h/t to James.
Connor Boyack wrote a profoundly insightful essay on the proper role of government, and how both liberals and conservatives think freedom means being able to use badges and guns to keep people from doing things you don’t agree with.
Libertarians recognize that laws must be based on nothing more than “punishing injustice,” as Bastiat wrote. Jefferson put it more succinctly: “But rightful liberty is unobstructed action according to our will within limits drawn around us by the equal rights of others.”
Jefferson went on to explain that he referenced the limits of others’ equal rights for a specific reason. “I do not add ‘within the limits of the law,’” wrote Jefferson, “because law is often but the tyrant’s will, and always so when it violates the right of an individual.” In other words, not all laws are legitimate, and many directly violate “rightful liberty.”
Herein lies the distinction between the individual liberty championed by libertarians, and the statism supported by all other political ideologies, including conservatism. Driving the wedge between these differing views even further, one of the radio hosts claimed that society would altogether cease to exist “if you got rid of law and law enforcement.” Addressing such a general statement as this first requires analyzing the moral justification of what law is being discussed. As Bastiat further stated, “We must remember that law is force, and that, consequently, the proper functions of the law cannot lawfully extend beyond the proper functions of force.”
If the law entails punishment for murder, fraud, rape, robbery, vandalism, or other clear violations of one’s life, liberty, or property, then libertarians absolutely support actions to “punish injustice” and seek retribution for that aggressive act. Defensive acts in response to another’s aggression are a proper function of force, and are therefore a proper function of the law.
But if the law is a mandate which prevents a business owner from selling a beverage to a consenting adult who wishes to purchase and consume it, then libertarians rightly recognize that that law has no legitimate justification, and is thus not worthy of support. Imposing a fine upon or incarcerating a person who engaged in this consensual, peaceful act is not a proper function of force, and therefore is not a proper function of the law.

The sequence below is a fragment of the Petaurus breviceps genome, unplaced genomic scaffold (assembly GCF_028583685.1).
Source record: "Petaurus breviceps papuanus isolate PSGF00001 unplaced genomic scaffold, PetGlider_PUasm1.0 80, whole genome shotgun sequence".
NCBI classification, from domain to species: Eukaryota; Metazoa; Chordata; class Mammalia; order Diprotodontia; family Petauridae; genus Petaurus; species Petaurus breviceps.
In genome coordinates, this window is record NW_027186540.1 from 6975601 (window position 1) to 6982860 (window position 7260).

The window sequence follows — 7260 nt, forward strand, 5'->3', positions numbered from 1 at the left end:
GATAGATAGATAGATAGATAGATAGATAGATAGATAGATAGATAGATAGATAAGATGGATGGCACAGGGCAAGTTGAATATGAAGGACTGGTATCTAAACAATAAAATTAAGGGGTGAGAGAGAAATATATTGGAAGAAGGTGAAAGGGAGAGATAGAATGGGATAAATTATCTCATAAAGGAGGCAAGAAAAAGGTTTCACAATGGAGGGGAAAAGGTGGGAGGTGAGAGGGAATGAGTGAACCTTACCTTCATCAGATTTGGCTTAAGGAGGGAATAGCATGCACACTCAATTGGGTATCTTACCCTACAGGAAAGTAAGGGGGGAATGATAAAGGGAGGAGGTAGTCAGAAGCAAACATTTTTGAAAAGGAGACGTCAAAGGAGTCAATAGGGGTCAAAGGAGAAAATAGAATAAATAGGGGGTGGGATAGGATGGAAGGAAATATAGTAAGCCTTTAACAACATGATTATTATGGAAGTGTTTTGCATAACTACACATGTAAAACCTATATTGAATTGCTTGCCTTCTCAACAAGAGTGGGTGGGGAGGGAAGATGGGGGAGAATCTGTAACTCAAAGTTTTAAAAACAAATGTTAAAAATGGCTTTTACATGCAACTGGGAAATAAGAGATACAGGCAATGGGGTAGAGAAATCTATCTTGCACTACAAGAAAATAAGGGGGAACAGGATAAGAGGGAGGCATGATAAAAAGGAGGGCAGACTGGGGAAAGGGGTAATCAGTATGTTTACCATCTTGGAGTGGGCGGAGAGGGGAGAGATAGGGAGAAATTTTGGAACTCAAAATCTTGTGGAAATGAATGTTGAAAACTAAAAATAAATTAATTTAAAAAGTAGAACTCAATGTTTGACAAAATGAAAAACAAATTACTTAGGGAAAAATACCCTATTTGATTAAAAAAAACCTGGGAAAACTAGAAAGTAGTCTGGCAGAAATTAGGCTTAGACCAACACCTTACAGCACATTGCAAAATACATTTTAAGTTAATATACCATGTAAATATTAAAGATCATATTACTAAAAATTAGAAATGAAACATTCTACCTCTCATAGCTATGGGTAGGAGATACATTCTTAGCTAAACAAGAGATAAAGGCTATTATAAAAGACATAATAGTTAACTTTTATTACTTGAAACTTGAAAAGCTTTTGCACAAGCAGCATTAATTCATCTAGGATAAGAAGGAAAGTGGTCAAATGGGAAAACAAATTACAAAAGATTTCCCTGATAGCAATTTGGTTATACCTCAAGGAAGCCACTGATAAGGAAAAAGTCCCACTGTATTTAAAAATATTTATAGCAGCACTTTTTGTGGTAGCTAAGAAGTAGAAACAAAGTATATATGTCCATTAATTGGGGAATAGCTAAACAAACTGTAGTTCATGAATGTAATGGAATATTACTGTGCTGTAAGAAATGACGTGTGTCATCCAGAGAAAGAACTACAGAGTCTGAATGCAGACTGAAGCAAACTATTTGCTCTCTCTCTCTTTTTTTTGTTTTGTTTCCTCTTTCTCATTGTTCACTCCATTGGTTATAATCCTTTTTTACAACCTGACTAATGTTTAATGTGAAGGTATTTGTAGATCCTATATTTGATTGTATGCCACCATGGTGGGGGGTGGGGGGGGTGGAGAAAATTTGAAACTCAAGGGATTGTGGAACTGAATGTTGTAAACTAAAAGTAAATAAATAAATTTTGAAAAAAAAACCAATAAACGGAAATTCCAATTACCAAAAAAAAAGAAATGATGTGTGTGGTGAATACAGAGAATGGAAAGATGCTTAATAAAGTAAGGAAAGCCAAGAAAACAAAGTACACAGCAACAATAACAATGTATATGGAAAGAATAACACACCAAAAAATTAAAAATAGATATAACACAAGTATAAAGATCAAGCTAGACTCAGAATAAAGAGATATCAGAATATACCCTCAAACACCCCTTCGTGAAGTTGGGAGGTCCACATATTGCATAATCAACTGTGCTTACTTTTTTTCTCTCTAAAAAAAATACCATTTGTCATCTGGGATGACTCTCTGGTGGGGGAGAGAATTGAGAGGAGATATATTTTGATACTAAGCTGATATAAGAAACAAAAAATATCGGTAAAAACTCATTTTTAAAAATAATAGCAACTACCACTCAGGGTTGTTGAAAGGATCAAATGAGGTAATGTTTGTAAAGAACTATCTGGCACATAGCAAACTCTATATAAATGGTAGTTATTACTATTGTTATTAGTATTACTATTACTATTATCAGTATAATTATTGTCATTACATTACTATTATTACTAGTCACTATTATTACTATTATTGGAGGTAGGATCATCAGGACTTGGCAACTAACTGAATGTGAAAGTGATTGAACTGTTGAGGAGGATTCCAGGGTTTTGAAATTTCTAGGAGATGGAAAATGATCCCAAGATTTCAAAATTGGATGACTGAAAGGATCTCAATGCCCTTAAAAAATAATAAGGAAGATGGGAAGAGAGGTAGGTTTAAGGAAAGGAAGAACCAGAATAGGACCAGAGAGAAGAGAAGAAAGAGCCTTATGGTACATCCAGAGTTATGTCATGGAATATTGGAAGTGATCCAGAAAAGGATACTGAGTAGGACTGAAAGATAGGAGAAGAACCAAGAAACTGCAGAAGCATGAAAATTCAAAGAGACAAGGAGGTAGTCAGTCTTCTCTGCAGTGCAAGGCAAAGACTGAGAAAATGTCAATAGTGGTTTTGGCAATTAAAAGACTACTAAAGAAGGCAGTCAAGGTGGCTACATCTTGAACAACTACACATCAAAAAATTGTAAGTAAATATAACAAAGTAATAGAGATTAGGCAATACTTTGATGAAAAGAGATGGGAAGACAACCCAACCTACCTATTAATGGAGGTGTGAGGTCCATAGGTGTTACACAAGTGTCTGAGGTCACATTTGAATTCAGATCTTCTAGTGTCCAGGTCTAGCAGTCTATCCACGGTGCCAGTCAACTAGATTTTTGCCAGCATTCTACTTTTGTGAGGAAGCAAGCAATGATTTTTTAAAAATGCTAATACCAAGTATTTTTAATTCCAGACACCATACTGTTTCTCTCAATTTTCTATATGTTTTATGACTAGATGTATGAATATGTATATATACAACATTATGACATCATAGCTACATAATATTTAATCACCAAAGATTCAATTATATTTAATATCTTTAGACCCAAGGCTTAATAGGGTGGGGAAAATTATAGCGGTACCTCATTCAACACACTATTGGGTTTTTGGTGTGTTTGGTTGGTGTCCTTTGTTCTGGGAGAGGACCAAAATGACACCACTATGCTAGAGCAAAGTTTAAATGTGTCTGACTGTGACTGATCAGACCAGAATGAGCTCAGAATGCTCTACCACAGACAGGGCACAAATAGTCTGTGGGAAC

One problem with getting government to ban things you don’t agree with is that eventually the people you don’t agree with get in charge and start banning the things you agreed with.
It’s similar to this story, where liberals love environmental laws, until those laws get in the way of the things they want to build.
That “badges and guns” phrase I used earlier? I got it from this essay by Gary North on how conservatives think “free trade” means having people with badges and guns decide with whom you can or cannot commerce:
I have never had any illusions about persuading people who trust in the creativity of badges and guns. The universal trust in state power in every area of life is an extension of what I call the power religion. It is the religion of every empire.
The defenders of mercantilism have a religion: the religion of state worship. They do not believe that individuals acting in their own self-interest by trading with each other in order to benefit themselves are reliable sources of innovation, exploration, and creativity. They believe that the free market is an incomplete organization. They believe that there must be a sovereign judicial entity which provides guidance, by which they really mean coercion, in directing the flow of scarce economic resources. They believe that bureaucrats are trustworthy, that politicians act in the interest of the people. They believe that the state is a reliable source of economic wisdom, correct understanding of the future, correct understanding of the present, and is therefore the proper agency to equate supply with demand.
Just wondering – if those bureaucrats and regulators are so good at understanding supply and demand and market forces, why aren’t they making a fortune in the market instead of making a meager salary preventing other people from doing so?
And it could be quite handy to have a recording of your interaction with the police.
In the past year, two different appeals courts have ruled that recording the actions of police officers in public places is protected by the First Amendment. A new legal analysis argues that the right to record the actions of law enforcement is also protected by the Constitution’s due process clause. This right can apply even in non-public settings.
This one really made me chuckle a hearty chuckle.